By Dennis Hudachek
RBS hopes its new commodities ETNs based on roll-optimized Rogers RICI indexes will take off.
[This article originally appeared on IndexUniverse.com and appears here with permission.]
The Royal Bank of Scotland (RBS), the issuer behind the Trendpilot series of ETNs, is nearing launch of five new ETNs, all based on renowned commodities guru Jim Rogers’ Enhanced Rogers International Commodity Index (RICI) series.
Aside from a broad commodity ETN based on Rogers’ flagship-enhanced RICI index, the four other ETNs will track RICI subindexes focused on agriculture, energy, precious metals and industrial metals.
Jim Rogers’ fans should be excited. After all, Rogers is to commodities what Bill Gross is to fixed income. With most investors I know, when Rogers talks commodities, they listen.
And to those who follow Rogers, you can’t ask for a better index. Rogers handpicks and weights commodities he thinks are poised to do well over the long haul, based on global demand and liquidity.
While these ETNs based on Rogers’ enhanced RICI series have been trading in Europe for several years, these enhanced index series are now making their debut in the U.S.
The NYSE said last week they would launch on Tuesday, Oct. 30, but Hurricane Sandy interrupted those plans. It’s not clear when exactly they’ll be rolled out, but suffice it say it’s more or less imminent.
The five new ETNs now in the loading dock are as follows:
- RBS Rogers Enhanced Commodity Exchange Traded Notes, a broad, multicommodity ETN that will trade under the symbol RGRC
- RBS Rogers Enhanced Agriculture Exchange Traded Notes, which will trade under the symbol RGRA
- RBS Rogers Enhanced Energy Exchange Traded Notes, which will trade under the symbol RGRE
- RBS Rogers Enhanced Precious Metals Exchange Traded Notes, which will trade under the symbol RGRP
- RBS Rogers Enhanced Industrial Metals Exchange Traded Notes, which will trade under the symbol RGRI
Taking On Contango
Here in the U.S., Merrill Lynch’s Elements brand carries ETNs based on RICI indexes, but they’re based on first-generation RICI indexes, which roll contracts over monthly — what we call a “front-month” rolling strategy.
The problem with this strategy is that if the commodity has been in steep contango, the negative roll yield can significantly eat away at the fund’s returns over time. As many investors are starting to learn about commodities funds, commodity exposure is only one component, with roll-yield being the other.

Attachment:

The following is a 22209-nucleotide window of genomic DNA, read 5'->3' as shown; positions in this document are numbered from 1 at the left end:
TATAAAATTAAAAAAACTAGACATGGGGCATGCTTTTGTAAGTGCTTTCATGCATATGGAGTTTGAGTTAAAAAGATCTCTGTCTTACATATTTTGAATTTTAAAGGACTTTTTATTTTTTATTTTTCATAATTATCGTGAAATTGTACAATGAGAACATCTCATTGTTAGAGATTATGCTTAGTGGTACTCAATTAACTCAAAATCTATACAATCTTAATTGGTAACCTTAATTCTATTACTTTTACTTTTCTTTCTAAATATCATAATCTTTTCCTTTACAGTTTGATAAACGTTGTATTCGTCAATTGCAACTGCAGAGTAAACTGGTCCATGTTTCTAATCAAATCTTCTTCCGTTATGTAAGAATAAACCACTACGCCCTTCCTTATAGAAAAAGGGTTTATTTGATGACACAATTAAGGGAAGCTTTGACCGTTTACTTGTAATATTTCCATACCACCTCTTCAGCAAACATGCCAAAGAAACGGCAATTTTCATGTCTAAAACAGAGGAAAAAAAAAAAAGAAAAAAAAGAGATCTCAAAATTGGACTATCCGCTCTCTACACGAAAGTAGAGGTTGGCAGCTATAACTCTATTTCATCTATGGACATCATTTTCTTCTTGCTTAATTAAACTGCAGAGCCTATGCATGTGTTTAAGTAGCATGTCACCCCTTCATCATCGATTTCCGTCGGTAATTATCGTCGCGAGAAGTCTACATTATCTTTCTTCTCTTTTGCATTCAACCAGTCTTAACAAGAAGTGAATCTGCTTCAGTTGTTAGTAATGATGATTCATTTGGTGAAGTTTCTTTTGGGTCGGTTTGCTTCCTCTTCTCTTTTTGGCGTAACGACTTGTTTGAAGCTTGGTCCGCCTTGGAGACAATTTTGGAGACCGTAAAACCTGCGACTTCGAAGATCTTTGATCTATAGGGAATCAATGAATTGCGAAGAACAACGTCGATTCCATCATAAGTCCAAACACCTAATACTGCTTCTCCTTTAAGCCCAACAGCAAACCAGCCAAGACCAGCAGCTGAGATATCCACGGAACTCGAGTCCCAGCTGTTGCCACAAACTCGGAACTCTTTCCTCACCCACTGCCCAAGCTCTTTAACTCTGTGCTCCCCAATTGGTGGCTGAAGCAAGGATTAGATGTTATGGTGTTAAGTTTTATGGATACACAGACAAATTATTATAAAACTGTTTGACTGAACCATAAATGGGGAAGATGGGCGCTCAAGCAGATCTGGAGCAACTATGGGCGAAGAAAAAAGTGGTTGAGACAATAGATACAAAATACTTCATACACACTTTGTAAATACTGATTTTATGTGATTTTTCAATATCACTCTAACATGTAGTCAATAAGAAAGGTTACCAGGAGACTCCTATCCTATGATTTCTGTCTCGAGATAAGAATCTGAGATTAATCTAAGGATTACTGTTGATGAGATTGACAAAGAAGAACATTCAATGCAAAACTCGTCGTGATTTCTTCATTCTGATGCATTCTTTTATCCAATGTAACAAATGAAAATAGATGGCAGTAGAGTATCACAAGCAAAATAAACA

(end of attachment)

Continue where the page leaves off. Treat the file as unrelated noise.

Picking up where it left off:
The new enhanced RICI series are second-generation indexes that aim to optimize their contracts on the futures curve; that is, to mitigate the effects of contango. For example, roll dates might be selected based on seasons and harvest schedules, depending on the commodity.
Besides the enhanced-roll feature, which will distinguish the RBS ETNs from the current Elements suite, the other notable issue to consider is counterparty credit risk. Since these products are structured as ETNs, they do come with issuer credit risk.
For Elements RICI ETNs, the credit risk is the Swedish Export Credit Corporation. For these new RBS ETNs, the issuer and credit risk belongs to the Royal Bank of Scotland.
Rogers’ Commodities Outlook
While Rogers is bullish on commodities in general, currently he seems to be the most bullish on agriculture.
Here we have five-year charts of the enhanced RICI broad commodity and agriculture indexes, which the new ETNs will track compared with the original RICI broad and agriculture indexes, which are tracked by the Elements Rogers International Commodity – Total Return ETN (RJI) and the Elements Rogers International Commodity – Agriculture Total Return ETN (RJA), respectively.
As you can see, the enhanced RICI indexes performed exceptionally well, outperforming the first-generation indexes over a five-year period.
The next big question is whether investors will take to these new, more complex indexes.
Based on historical returns, these optimized indexes look to be superior products to the first-generation, front-month rolling indexes.
Jim Rogers also has quite a following in the commodities space.
Of the 11 Elements ETNs currently trading, the top four by assets are RICI-based ETNs, with RJI and RJA accounting for over $1 billion of the Elements’ $1.23 billion in total assets.
Still, RBS might have some work ahead of it.
Specifically, I’m thinking of iPath, which in April 2011 launched optimized versions of its existing series of first-generation commodity ETNs. Currently, those 19 optimized “Pure Beta” iPath ETNs are collecting dust with little to no assets.
It’ll be interesting to see if investors shift some of that $646 million in assets out of RJI into the new RGRC or the $394 million from RJA into the new RGRA.
RBS has struggled somewhat with its suite of ETNs in the U.S. thus far, with total assets of $198.7 million among eight ETNs. Its most successful strategy, the RBS U.S. Large Cap Trendpilot ETN (TRND), has amassed just $85 million in assets.
Perhaps this new suite of RICI ETNs can reignite or jump-start RBS’ U.S. ETN business.
I think it’s a real possibility.
Still, for that to happen, RBS needs convince investors of the true benefits and superiority of these products compared with the existing Elements products.
Disclosure: At the time this article was written, the author held a long position in RJA.